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Kimberly Powell

A Tale of Three Brothers - AKA Don't Always Believe What You Read in the Newspaper

By September 2, 2010

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As I was chasing down a few leads on a user-submitted brick wall ancestor yesterday, I ran across an interesting marriage notice from the New York Times. Published 19 October 1938 under the title "Evelyn N. Purcell Married to Jurist," the marriage notice reads, in part:

"Miss Evelyn Norma Purcell of this city, daughter of the late Mr. and Mrs. Marcus Purcell, was married yesterday morning to Judge Samuel Jordan Graham of Washington, D.C., onetime Assistant Attorney General of the United States, in the chapel of S. Bartholomew's Church... . Mrs. Graham is a member of an English family of long residence near Belfast, Ireland. Her father, who was a well-known member of the Dublin bar, died some years ago in California. The bride's two brothers, Major William Purcell and Lieutenant Edward Purcell of the British Army, were killed in the Battle of the Somme during the World War..."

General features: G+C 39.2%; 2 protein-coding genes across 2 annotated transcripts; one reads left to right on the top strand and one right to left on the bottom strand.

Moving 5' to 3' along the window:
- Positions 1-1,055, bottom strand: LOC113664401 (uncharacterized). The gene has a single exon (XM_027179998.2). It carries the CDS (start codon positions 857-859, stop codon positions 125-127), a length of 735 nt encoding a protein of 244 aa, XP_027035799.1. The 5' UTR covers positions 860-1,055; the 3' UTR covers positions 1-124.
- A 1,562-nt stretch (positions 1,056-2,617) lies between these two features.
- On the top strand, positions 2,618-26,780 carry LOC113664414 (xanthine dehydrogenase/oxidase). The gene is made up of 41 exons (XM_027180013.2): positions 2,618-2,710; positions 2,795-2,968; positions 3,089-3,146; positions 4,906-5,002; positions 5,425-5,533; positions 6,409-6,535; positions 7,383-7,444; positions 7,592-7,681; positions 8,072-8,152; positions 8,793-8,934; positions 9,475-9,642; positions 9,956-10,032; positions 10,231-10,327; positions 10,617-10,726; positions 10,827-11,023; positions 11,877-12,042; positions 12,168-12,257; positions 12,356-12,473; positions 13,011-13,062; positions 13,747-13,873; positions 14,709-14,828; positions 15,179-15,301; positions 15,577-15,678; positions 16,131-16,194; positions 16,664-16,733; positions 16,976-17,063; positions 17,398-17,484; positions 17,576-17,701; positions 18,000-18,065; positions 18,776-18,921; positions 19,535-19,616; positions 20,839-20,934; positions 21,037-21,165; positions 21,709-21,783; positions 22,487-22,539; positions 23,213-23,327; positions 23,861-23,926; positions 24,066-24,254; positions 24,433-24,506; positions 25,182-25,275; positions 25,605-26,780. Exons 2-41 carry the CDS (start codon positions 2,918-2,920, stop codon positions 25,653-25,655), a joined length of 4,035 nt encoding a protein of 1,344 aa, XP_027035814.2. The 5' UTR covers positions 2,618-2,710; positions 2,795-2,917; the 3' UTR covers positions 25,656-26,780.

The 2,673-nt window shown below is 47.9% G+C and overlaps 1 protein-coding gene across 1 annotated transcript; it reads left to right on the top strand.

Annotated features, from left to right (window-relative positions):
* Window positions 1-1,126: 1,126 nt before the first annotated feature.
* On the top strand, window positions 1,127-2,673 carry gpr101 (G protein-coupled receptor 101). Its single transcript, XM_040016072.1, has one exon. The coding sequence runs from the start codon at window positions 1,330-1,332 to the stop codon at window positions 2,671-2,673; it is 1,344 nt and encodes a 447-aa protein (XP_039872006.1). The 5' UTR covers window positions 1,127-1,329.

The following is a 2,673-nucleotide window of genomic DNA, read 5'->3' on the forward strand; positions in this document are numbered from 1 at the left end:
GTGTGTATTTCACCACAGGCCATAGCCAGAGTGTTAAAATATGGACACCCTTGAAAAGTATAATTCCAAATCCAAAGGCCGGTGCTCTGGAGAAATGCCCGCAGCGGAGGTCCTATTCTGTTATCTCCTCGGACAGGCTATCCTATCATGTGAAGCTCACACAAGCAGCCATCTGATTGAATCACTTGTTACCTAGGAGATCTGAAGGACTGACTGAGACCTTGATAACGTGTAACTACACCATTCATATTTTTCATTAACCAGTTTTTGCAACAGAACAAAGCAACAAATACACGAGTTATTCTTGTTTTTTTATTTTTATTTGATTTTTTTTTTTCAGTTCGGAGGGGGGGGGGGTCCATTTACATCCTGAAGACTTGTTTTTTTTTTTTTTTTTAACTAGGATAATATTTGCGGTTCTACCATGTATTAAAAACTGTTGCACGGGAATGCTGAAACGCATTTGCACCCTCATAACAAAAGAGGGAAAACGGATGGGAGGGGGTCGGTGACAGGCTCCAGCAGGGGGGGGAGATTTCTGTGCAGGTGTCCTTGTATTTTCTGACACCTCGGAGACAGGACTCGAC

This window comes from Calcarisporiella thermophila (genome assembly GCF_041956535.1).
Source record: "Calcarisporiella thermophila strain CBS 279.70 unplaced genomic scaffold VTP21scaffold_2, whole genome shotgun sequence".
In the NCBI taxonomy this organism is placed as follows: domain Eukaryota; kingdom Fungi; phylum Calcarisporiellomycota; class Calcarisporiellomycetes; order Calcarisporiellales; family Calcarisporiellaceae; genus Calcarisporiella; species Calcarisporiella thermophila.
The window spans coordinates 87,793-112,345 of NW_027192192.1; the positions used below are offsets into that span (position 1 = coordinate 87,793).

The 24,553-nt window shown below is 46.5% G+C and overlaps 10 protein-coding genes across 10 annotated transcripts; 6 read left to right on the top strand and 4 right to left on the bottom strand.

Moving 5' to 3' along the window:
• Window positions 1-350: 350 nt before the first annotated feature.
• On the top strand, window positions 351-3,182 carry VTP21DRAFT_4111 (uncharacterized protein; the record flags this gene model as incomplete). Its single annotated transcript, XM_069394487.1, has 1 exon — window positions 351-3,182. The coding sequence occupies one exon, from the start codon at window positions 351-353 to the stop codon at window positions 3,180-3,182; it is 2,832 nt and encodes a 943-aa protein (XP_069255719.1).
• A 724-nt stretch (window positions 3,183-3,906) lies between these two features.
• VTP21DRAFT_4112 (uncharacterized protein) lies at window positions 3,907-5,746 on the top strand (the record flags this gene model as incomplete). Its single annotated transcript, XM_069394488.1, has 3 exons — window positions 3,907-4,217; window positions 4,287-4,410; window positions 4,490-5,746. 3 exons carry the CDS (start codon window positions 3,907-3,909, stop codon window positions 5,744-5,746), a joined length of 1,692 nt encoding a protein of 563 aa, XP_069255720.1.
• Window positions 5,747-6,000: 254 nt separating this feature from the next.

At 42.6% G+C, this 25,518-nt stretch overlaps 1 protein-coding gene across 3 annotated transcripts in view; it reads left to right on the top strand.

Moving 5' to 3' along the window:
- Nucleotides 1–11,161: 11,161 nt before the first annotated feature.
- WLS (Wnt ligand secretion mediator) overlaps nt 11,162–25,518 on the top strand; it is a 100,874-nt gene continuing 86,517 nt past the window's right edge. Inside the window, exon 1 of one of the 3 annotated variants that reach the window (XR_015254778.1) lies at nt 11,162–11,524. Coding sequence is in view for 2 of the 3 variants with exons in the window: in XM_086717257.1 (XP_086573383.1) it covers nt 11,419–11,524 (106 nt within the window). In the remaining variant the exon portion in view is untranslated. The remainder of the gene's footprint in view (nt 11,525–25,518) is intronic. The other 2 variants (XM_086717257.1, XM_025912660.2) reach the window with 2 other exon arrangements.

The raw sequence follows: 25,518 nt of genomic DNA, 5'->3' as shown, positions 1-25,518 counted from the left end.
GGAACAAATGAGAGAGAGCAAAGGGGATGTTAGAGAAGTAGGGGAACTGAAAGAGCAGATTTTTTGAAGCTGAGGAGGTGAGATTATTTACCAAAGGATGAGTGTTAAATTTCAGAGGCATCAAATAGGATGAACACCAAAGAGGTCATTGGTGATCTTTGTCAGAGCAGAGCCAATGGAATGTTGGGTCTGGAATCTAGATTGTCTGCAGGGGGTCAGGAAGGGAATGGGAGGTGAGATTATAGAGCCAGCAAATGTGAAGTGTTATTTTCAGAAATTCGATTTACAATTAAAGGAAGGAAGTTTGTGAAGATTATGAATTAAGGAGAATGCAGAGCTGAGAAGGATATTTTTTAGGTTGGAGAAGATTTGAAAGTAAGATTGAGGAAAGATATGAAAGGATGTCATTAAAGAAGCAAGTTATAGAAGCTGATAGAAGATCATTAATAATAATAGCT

Some parts of this marriage announcement are true. Her parents were Mr. and Mrs. Marcus Purcell and they were both deceased. That part about the brothers, though...

Evelyn's mother, Sarah Elizabeth Proctor, apparently died sometime prior to 1898 in Ireland, as Marcus Purcell was listed as a widow when he married Adelaide Jane Wright 23 Nov 1898 in St. George Parish, Dublin. Marcus Powell, an attorney with the California Land and Title Company, died from self-administered poison on 18 Jan 1928 according to an announcement published the next day in the LA Times titled "Attorney Dies from Poisoning." There's a nice profile on Marcus Purcell (including photo) in the "History of the Bench and Bar of California" by Joseph Clement Bates in Google Books.

I'm  not as sure about the "English family of long residence." That's open to interpretation, I guess. Evelyn was born in Dublin, as were all of her siblings. Her father was also born in Ireland. It was part of the United Kingdom at the time, however, and many described themselves as "English," not "Irish."

The rest of the marriage announcement rang enough bells that I thought it had a likely connection to my quest when I first ran across it, but kept discounting it when facts didn't add up. It turns out I should have trusted my instincts to begin with, even though the name  and other details were slightly off - "Evelyn Norma Purcell" is named on her baptismal record as Emily Geraldine Norman Purcell, for example.